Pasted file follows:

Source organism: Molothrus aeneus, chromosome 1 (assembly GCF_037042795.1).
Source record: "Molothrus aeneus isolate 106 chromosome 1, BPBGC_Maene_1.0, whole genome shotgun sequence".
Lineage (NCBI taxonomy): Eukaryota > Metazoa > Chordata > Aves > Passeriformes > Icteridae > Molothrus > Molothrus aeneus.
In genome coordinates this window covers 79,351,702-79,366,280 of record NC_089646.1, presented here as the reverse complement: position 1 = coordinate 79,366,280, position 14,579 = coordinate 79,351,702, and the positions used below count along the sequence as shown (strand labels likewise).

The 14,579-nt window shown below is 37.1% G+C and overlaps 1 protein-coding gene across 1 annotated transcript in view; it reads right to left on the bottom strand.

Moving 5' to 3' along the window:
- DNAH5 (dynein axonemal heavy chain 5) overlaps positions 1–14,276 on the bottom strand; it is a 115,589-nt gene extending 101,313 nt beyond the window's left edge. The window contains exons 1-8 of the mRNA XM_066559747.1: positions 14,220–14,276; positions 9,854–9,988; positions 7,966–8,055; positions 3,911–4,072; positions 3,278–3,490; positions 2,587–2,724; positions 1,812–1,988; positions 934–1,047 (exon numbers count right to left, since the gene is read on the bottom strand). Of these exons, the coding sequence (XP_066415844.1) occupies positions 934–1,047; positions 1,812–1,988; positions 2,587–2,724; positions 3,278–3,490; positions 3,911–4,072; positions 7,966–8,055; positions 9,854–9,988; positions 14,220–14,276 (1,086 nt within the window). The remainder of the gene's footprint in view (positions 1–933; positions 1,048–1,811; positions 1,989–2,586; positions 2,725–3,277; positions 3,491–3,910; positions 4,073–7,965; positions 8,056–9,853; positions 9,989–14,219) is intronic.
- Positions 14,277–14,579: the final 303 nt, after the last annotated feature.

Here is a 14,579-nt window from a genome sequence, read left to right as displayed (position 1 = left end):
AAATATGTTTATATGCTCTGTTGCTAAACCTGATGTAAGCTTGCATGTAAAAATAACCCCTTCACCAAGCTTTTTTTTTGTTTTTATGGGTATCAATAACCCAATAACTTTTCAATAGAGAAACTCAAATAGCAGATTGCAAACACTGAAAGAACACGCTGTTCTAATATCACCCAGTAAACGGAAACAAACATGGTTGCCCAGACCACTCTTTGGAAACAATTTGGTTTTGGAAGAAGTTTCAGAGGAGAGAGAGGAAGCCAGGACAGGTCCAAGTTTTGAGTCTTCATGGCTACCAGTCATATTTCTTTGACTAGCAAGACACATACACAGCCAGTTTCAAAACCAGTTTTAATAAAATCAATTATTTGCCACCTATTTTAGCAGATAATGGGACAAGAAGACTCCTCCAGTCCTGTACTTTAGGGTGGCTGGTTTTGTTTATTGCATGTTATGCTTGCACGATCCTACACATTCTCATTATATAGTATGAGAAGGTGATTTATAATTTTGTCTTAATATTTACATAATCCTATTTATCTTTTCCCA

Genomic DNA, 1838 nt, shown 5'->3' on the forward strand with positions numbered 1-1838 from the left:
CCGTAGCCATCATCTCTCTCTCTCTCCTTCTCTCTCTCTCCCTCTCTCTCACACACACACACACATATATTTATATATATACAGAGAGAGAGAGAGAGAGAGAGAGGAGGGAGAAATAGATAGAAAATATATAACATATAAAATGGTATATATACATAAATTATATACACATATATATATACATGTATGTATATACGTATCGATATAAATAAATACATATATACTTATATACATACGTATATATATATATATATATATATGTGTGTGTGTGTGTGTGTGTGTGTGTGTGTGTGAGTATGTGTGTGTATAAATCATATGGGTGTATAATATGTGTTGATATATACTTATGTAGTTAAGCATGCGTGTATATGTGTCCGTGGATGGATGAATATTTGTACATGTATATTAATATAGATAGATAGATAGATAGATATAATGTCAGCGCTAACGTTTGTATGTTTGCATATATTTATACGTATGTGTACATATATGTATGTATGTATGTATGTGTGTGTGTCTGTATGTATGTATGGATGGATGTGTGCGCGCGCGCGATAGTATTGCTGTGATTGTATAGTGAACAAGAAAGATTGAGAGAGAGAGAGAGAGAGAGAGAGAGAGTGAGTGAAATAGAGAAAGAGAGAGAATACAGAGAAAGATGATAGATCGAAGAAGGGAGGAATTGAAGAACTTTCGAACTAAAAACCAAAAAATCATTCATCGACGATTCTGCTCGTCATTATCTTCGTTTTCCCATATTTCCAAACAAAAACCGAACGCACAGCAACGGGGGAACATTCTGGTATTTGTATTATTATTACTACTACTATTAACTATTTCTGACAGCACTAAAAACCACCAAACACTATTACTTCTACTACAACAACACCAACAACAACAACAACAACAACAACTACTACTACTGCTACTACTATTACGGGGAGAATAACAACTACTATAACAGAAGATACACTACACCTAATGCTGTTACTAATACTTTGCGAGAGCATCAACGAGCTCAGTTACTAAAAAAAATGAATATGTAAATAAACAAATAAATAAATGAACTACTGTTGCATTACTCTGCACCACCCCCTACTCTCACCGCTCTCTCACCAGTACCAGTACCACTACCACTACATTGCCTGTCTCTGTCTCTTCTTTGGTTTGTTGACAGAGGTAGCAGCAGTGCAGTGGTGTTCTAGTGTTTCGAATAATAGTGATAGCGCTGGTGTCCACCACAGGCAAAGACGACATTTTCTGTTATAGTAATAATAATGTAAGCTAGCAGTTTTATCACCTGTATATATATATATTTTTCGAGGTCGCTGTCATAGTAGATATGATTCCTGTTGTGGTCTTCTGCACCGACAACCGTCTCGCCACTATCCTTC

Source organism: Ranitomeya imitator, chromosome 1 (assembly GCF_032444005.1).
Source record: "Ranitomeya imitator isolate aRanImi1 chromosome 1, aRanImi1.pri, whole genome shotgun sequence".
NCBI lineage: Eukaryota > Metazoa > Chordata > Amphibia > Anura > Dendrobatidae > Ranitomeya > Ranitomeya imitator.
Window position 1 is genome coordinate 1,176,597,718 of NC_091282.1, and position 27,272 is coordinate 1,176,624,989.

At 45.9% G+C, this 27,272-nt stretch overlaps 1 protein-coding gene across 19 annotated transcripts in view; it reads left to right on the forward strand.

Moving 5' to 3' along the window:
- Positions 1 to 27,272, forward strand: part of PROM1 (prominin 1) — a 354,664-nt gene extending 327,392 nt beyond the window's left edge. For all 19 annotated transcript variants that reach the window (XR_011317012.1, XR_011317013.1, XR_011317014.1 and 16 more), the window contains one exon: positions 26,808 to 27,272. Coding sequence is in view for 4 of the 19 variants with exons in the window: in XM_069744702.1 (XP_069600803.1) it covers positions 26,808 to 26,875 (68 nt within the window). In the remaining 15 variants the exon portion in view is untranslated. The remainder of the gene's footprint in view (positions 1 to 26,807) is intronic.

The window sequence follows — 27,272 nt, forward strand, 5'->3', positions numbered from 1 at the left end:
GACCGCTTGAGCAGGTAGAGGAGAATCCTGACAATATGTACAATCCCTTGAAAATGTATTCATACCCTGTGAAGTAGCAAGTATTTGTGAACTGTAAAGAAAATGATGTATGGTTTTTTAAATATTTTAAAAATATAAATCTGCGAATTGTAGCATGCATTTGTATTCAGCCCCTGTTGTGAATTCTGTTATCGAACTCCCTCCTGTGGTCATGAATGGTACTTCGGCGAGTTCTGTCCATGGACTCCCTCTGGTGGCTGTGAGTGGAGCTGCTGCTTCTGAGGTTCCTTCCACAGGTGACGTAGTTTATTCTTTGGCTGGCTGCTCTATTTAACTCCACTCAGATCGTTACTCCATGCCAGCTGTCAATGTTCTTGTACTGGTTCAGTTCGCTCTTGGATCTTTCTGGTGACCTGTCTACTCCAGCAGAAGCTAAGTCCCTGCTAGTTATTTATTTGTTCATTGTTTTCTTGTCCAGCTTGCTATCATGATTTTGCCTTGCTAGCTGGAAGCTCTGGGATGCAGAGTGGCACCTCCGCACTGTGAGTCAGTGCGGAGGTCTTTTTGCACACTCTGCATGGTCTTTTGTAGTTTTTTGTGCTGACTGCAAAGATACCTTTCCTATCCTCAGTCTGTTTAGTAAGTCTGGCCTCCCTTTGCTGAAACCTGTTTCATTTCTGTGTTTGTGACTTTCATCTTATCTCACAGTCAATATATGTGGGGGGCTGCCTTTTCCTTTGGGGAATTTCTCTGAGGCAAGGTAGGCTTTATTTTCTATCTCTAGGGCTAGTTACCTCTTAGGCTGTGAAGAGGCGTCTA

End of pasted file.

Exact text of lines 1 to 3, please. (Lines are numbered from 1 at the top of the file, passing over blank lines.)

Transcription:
Source organism: Molothrus aeneus, chromosome 1 (assembly GCF_037042795.1).
Source record: "Molothrus aeneus isolate 106 chromosome 1, BPBGC_Maene_1.0, whole genome shotgun sequence".
Lineage (NCBI taxonomy): Eukaryota > Metazoa > Chordata > Aves > Passeriformes > Icteridae > Molothrus > Molothrus aeneus.